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Pale Waves - Who Am I? Review

Pale Waves are back with their second album, taking us on a nostalgic journey back to the early 2000s.


12/02/21


4/5

Photo credit: Pale Waves – ‘Who Am I?’ official album artwork | Dirty Hit


Released: 12th February 2021, Dirty Hit Records.


As the cliché goes, second albums are tough, but Mancunian indie quartet, Pale Waves, have had it really tough since the release of their debut, My Mind Makes Noises, coming up 3 years ago. But from a seemingly never-ending tour, a near-fatal bus crash, and having to finish off their new album virtually, during a global pandemic, they have still managed to come out the other side, with the release of their solid and energetic sophomore album, ‘Who Am I?’


Compared to 2018’s release, Pale Waves have come a long way. They’ve gone from playing in the back of pubs, to less than two-hundred people for a fiver, to landing support slots with the likes of Dirty Hit veterans, The 1975, pop-queen, Halsey, and rock heroes, Muse, headlining sold out shows of their own and inching their way up festival bills. Now Pale Waves are back again with an album documenting self-growth and embracing yourself for everything that you are (something that they’ve experienced first-hand) and now they’re ready to guide the rest of us through.


The collection begins with the band’s lead single, ‘Change’, a song that truly showcases the artists that have influenced Pale Waves from the start, with verses that wouldn’t feel out of place on an Avril Lavigne track, and the acoustic guitar on the bridge that has the exact same vibes of an early Taylor Swift track. This track is not just the perfect opener to the album, but also for the introduction of the new Pale Waves era. It’s a song that is punchy and confident, and it has been very clearly made for the larger crowds that the band are now drawing in.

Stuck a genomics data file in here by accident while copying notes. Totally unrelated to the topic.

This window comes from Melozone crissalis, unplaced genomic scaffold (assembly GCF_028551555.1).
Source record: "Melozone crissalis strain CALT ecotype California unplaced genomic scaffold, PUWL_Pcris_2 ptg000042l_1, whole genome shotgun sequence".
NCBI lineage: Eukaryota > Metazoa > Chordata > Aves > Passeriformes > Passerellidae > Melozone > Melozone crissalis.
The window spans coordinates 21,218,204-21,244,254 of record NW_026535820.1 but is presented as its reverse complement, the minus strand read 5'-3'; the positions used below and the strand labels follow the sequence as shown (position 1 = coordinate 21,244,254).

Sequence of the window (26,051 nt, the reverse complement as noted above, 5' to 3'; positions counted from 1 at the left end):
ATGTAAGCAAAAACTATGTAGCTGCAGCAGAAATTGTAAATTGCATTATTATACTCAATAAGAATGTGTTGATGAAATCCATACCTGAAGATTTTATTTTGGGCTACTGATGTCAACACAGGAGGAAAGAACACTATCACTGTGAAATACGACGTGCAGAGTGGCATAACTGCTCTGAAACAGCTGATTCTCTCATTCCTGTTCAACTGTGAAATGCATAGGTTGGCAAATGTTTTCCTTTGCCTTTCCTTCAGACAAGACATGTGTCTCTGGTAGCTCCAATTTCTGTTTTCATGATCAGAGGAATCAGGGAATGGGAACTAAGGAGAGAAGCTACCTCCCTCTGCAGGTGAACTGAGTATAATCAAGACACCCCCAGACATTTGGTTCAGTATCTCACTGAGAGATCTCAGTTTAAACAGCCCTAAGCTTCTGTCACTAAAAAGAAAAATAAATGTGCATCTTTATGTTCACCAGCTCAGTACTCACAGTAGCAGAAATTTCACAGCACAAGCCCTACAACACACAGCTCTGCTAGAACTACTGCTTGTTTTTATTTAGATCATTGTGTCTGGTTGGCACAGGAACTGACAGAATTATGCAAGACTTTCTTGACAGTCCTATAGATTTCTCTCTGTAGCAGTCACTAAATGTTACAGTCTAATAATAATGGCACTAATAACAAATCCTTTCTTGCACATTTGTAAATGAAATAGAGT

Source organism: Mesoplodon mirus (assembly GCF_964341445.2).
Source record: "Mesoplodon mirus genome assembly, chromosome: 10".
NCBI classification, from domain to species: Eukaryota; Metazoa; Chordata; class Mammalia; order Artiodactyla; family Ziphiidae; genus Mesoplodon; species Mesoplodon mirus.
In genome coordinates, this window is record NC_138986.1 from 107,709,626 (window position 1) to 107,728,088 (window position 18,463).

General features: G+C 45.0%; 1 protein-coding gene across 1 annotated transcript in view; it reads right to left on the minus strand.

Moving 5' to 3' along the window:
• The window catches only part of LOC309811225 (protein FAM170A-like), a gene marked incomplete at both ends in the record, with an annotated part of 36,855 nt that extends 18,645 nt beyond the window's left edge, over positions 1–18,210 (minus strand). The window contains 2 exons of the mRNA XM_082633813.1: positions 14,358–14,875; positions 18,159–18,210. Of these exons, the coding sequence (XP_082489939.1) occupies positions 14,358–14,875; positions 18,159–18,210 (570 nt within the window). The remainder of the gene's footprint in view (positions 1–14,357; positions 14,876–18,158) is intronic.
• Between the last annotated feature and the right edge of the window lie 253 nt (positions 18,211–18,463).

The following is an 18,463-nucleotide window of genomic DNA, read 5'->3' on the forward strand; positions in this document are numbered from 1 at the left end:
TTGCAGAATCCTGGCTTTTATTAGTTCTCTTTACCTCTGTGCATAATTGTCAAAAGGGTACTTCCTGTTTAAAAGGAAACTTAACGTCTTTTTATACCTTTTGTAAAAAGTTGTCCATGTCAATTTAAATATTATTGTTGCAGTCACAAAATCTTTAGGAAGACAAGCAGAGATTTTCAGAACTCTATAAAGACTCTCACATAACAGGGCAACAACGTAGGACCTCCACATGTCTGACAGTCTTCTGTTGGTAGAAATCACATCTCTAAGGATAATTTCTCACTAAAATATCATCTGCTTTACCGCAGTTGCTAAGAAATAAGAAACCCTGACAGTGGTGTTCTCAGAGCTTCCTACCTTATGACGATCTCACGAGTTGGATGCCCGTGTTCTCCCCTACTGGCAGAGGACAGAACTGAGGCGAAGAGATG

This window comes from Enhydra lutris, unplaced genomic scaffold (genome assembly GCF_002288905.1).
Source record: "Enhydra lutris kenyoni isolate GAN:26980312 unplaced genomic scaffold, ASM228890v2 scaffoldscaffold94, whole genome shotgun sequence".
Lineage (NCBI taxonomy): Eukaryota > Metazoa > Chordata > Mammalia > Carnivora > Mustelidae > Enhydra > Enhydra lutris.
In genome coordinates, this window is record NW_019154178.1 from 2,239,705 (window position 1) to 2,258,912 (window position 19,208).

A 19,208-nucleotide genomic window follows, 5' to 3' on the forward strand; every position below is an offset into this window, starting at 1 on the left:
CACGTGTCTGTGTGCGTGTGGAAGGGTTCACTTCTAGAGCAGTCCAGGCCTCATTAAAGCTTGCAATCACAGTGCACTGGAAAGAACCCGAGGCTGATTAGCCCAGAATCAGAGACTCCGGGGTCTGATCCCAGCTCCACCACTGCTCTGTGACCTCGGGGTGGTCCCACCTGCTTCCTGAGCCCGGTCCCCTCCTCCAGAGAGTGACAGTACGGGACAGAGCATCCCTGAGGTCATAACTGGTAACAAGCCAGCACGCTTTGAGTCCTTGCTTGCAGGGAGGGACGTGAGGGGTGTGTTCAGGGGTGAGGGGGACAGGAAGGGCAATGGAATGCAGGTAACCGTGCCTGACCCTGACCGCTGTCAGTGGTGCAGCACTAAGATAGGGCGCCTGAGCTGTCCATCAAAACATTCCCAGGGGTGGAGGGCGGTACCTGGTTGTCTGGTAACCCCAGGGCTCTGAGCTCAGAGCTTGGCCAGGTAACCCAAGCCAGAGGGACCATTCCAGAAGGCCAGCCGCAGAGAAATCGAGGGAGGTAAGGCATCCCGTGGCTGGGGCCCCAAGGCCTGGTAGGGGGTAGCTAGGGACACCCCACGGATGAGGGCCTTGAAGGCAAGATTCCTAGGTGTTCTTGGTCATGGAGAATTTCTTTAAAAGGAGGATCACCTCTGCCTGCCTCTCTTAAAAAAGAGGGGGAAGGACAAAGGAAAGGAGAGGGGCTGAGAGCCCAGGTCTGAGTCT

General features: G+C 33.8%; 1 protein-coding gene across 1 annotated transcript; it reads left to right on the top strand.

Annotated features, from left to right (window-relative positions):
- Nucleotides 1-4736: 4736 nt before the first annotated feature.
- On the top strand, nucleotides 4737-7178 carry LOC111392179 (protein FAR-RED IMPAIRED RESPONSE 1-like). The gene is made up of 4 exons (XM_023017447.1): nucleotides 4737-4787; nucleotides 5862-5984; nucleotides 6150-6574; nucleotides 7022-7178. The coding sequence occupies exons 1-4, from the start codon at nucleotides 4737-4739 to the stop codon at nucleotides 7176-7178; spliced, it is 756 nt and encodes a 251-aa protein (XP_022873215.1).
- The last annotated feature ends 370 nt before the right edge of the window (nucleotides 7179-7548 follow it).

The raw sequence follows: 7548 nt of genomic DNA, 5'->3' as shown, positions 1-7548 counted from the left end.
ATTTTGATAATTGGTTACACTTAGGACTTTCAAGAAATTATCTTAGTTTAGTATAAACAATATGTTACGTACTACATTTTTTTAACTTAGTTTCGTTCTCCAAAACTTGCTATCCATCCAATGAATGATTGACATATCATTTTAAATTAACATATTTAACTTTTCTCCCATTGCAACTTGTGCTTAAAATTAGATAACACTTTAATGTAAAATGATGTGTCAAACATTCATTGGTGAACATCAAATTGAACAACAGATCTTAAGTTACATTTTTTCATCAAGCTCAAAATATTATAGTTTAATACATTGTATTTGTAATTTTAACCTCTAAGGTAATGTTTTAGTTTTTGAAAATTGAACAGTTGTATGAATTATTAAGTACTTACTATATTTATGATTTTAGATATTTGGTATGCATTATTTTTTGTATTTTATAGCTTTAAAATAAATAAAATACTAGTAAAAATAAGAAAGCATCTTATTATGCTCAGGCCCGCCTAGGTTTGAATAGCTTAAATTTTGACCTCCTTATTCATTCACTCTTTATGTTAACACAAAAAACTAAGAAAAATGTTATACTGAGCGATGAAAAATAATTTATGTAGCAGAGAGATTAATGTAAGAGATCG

The album progresses into the newest single, ‘Fall To Pieces’, a track that, like the one before it, offers Taylor Swift style lyrics and guitar chords, alongside relatable lyrics that tell the story of a relationship that is doomed, showcasing how far front-woman, Heather Baron-Gracie’s song-writing has progressed since earlier naïve tracks like ‘There’s a Honey’ and ‘Television Romance’.


Next up is the confident and energetic ballad, ‘She’s My Religion’, which, quite frankly is going to be incredible upon the arrival of gigs again. Between the two albums, Baron-Gracie publicly came out, and this track is a love song that she wrote about her current girlfriend, Kelsi Luck, who also stars in the euphoric music video. Similarly, Ciara Doran recently announced that they are trans/non-binary in an Instagram post, in which they stated that they are ‘ready to live [their] happiest life.’ The choice to have their lead single have a butterfly on the cover, and to carry on this theme by printing butterflies on the album and merch, is a strong one and symbolises how personally Pale Waves are all finding themselves, and reflecting on their previous work, this is incredibly refreshing. On the chorus, Baron-Gracie croons, ‘She’s cold, she’s dark, she’s cynical, she’s forever angry at the world, she’s no angel, but she is my religion.’, and alongside the heavy guitars and the big drum beats, courtesy of Ciara, it’s impossible not to imagine thousands of fans screaming every word alongside the band, and resonating with the lyrics, no matter who they are or identify as.